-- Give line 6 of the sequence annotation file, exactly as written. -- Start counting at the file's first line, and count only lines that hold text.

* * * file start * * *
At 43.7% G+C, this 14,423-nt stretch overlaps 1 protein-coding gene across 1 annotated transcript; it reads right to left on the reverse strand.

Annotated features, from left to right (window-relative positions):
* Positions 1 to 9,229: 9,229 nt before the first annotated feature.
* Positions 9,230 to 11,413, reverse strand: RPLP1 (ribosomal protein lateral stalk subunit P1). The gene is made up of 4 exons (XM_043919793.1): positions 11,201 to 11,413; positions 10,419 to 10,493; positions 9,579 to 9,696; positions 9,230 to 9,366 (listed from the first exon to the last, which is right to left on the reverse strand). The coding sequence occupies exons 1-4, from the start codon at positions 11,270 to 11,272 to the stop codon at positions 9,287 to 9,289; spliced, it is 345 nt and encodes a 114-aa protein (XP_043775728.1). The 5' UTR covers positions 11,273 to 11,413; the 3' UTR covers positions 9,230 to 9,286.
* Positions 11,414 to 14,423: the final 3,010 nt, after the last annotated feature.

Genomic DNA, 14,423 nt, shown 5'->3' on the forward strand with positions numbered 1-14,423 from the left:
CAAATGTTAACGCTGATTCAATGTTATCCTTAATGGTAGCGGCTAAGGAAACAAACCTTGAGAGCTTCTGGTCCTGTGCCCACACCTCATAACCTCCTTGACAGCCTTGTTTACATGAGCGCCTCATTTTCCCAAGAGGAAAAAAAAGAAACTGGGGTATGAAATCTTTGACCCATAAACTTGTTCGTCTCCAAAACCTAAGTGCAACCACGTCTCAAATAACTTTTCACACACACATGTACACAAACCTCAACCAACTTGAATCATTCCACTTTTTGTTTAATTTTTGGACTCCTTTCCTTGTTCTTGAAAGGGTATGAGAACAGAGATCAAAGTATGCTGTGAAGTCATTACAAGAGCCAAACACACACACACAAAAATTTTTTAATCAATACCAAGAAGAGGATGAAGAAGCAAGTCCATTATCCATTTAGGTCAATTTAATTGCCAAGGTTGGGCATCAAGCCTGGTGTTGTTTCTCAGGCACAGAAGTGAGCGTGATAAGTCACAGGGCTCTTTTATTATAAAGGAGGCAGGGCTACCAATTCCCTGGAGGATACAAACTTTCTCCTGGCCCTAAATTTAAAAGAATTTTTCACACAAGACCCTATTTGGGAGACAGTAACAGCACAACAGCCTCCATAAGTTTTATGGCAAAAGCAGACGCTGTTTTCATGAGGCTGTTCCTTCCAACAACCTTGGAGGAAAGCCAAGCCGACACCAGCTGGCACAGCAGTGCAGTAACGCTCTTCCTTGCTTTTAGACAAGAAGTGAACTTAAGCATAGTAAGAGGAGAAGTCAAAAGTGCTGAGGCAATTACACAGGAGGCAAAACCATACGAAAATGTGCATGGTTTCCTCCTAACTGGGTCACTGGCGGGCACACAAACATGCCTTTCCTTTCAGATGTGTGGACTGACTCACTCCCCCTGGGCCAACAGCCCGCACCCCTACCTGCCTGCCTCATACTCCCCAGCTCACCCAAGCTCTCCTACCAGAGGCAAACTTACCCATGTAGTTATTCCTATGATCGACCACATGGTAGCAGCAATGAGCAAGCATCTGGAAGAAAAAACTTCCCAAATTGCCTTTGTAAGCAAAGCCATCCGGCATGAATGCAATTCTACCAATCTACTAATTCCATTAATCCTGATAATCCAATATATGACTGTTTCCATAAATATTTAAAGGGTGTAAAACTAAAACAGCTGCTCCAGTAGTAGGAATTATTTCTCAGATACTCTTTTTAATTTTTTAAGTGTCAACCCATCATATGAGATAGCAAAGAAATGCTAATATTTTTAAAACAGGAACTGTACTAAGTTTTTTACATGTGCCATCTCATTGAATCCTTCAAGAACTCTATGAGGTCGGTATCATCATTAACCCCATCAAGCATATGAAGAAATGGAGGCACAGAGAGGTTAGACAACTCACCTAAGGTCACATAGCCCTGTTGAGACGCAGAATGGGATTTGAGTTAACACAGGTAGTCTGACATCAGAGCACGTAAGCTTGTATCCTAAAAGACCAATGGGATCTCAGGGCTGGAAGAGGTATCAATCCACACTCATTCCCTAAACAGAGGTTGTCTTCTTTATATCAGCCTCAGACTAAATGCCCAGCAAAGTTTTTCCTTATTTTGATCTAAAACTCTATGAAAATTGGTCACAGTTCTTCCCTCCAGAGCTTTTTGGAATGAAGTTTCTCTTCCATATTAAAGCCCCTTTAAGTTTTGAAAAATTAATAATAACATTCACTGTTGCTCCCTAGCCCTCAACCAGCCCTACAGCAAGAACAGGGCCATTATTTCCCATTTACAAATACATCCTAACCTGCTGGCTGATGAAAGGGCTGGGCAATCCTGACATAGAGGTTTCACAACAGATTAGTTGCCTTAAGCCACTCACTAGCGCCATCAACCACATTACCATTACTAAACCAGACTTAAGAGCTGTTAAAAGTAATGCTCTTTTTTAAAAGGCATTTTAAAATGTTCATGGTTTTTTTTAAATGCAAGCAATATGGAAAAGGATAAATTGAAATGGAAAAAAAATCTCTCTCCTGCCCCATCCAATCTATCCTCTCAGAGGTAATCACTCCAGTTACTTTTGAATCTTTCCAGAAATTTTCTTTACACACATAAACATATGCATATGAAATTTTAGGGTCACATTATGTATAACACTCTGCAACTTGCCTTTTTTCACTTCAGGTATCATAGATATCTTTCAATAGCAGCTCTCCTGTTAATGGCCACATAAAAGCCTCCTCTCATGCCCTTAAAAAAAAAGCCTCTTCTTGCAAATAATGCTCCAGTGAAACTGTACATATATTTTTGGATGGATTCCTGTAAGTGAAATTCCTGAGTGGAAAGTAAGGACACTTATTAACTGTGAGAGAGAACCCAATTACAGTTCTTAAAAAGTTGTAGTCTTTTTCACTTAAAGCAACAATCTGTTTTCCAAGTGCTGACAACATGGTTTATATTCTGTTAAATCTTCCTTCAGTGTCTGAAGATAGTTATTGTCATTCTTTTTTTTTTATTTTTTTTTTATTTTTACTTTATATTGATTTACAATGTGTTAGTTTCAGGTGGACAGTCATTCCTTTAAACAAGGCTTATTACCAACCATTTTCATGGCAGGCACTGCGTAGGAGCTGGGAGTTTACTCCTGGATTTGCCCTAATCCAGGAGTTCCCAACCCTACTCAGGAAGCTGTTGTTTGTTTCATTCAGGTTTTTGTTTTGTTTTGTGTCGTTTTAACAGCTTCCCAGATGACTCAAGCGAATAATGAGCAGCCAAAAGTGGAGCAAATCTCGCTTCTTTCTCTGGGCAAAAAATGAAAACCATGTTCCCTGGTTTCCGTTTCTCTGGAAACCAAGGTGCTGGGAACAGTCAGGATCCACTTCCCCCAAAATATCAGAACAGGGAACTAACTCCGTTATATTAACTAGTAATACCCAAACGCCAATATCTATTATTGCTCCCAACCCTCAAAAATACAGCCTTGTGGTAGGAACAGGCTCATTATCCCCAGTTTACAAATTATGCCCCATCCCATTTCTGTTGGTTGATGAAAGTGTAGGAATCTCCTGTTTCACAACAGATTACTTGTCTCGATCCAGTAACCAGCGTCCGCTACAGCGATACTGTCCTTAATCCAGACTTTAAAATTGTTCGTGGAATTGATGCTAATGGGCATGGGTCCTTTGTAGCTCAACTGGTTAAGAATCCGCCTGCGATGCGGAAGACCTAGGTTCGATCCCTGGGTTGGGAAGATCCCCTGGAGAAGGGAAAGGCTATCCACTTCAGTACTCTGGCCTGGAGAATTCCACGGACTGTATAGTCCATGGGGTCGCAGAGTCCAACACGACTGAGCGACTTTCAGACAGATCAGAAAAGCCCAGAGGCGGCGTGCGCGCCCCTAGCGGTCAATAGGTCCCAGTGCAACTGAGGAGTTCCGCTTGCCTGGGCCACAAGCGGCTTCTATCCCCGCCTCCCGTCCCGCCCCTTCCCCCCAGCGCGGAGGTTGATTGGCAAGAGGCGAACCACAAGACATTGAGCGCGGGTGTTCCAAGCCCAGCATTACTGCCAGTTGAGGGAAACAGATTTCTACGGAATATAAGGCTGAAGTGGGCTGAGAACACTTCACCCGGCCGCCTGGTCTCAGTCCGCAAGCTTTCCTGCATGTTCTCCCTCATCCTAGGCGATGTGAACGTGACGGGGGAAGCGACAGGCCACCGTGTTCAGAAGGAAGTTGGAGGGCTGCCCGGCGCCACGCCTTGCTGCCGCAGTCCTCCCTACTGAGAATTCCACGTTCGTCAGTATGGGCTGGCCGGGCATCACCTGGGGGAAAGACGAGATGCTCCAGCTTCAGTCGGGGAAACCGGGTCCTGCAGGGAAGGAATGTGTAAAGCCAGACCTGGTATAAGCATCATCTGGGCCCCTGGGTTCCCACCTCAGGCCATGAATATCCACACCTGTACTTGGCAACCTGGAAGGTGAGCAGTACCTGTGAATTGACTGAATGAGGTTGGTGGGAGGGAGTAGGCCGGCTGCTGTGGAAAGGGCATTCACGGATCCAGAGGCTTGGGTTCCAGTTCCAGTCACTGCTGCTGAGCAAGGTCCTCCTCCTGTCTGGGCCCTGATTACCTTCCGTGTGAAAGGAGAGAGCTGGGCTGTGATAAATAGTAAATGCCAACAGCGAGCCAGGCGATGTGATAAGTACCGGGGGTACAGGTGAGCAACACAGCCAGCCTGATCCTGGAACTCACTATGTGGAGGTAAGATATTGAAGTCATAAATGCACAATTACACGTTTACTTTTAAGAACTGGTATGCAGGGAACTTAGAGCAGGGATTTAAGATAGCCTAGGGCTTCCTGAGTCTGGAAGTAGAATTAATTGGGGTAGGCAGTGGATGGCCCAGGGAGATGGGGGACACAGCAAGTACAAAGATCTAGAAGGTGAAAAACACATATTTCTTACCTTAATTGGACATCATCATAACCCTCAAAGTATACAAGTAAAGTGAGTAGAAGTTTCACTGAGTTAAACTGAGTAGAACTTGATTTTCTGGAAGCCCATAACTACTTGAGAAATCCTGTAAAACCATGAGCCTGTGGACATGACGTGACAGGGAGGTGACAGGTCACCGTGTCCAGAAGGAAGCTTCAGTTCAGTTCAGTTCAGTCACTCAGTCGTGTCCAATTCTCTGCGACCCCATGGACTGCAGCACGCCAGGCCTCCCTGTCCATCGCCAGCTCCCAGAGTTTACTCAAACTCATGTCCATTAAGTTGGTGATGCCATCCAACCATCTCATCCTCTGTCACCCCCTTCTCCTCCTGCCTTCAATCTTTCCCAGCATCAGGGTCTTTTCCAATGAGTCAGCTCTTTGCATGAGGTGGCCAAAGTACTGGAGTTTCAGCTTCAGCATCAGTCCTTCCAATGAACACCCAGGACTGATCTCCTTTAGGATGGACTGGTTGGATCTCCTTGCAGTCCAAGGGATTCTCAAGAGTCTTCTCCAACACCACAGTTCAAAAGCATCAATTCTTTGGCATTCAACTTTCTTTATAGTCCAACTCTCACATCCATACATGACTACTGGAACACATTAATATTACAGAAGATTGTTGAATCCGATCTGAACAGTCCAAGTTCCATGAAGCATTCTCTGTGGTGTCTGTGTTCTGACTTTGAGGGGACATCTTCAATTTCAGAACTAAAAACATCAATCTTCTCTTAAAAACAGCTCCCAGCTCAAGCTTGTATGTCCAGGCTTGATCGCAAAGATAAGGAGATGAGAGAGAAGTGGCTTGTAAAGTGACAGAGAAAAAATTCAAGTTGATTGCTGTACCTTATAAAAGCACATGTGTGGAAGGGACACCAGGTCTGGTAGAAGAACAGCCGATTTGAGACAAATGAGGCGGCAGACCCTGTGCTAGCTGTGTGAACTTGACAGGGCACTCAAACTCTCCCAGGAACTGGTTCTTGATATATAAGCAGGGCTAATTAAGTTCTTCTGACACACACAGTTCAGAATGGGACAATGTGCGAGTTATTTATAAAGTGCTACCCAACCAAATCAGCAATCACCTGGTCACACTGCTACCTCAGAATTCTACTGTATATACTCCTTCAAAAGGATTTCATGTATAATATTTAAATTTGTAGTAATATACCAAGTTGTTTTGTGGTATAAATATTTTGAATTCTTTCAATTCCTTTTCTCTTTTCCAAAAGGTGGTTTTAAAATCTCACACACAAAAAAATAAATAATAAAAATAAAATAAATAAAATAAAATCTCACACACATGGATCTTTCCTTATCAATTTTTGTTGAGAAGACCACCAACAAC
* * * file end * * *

Genomic DNA, 14,423 nt, shown 5'->3' on the forward strand with positions numbered 1-14,423 from the left: